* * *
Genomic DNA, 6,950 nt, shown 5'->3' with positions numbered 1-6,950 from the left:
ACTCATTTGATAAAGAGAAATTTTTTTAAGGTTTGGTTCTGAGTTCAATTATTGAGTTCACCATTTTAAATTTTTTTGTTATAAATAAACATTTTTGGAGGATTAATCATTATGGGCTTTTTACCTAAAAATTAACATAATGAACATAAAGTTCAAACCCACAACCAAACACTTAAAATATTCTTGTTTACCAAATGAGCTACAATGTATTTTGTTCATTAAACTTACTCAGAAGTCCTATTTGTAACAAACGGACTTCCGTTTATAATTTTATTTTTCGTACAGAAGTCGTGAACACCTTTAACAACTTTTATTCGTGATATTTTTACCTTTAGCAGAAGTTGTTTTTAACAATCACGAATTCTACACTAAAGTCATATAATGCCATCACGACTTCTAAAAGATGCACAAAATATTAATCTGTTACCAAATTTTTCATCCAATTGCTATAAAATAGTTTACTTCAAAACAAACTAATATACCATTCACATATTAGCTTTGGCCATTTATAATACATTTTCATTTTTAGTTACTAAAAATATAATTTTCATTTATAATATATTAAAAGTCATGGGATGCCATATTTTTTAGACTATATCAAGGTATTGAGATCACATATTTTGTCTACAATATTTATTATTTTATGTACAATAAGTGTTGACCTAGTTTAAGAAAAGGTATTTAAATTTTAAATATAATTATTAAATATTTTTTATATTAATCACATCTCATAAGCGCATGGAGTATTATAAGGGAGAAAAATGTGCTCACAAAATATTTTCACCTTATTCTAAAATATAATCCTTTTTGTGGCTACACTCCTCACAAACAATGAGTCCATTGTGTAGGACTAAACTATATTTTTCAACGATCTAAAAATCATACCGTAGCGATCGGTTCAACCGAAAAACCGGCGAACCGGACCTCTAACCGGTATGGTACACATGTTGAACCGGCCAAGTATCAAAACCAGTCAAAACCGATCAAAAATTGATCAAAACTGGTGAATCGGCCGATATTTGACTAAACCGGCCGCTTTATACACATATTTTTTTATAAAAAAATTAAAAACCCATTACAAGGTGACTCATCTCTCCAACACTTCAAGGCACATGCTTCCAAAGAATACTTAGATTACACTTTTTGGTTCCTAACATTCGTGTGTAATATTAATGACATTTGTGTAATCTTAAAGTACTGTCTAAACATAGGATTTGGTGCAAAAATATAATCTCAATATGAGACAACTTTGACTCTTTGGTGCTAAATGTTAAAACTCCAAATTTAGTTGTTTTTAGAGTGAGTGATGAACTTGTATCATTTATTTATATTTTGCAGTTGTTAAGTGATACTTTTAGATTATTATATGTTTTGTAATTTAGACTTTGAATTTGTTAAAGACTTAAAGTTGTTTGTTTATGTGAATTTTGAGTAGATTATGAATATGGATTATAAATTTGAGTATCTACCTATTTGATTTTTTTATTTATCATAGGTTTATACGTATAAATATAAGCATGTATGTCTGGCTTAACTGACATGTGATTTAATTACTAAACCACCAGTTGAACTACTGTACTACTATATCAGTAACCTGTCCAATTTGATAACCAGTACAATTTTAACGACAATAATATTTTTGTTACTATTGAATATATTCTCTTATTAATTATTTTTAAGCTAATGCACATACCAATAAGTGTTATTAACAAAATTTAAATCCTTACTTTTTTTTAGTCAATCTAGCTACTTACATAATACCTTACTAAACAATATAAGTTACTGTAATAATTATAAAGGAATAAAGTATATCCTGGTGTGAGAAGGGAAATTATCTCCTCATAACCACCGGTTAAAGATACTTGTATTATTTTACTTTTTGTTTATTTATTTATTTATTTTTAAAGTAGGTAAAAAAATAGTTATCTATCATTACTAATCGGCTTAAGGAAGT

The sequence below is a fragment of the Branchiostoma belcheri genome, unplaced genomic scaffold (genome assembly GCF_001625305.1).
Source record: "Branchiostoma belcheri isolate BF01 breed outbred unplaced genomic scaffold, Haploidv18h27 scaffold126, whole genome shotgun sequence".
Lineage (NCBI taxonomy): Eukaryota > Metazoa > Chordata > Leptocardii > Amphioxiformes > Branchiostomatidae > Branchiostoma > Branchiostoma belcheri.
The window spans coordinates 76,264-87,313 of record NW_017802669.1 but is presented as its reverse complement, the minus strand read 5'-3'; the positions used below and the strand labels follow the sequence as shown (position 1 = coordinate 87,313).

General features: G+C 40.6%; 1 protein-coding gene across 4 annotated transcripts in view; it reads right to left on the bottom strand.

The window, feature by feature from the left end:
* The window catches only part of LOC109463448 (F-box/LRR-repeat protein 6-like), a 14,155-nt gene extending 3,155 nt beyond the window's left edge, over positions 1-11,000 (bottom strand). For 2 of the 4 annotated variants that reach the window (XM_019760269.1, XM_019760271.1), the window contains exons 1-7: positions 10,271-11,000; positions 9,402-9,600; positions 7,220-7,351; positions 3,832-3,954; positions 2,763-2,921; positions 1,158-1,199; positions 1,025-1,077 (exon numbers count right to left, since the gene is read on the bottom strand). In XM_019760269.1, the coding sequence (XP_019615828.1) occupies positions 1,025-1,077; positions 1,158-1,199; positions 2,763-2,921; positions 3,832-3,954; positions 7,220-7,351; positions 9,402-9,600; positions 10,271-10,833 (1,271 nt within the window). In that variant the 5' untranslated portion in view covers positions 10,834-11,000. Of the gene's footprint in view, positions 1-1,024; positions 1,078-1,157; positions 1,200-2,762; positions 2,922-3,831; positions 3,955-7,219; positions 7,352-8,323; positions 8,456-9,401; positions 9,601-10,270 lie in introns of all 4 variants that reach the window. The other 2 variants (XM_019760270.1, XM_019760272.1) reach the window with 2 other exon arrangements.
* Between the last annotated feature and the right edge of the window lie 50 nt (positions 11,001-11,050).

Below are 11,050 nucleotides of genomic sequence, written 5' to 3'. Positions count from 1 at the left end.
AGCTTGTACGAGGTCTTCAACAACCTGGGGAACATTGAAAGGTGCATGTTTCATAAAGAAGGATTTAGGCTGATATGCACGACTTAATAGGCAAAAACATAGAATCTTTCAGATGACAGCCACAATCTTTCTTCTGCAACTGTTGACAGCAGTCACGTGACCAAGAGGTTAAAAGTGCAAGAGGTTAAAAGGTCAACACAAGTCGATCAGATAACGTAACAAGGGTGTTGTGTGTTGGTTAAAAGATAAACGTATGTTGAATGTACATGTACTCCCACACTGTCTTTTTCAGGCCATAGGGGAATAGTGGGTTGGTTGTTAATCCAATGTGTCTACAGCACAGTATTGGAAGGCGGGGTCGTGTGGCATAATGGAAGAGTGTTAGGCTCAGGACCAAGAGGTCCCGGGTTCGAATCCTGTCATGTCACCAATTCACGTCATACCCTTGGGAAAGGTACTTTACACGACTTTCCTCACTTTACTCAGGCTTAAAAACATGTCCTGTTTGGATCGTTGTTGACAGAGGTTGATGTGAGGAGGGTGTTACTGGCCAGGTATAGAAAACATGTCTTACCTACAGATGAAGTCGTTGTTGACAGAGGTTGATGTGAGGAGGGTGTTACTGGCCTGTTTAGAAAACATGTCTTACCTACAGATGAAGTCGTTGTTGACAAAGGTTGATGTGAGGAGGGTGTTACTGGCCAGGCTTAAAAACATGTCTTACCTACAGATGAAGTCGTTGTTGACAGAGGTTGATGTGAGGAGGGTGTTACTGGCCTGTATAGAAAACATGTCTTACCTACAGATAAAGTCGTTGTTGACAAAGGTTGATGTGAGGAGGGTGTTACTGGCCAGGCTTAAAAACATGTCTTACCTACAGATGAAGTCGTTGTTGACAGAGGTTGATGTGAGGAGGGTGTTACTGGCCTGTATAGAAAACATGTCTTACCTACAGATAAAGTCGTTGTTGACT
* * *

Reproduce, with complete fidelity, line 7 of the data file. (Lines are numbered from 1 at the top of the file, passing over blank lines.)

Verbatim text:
General features: G+C 40.6%; 1 protein-coding gene across 4 annotated transcripts in view; it reads right to left on the bottom strand.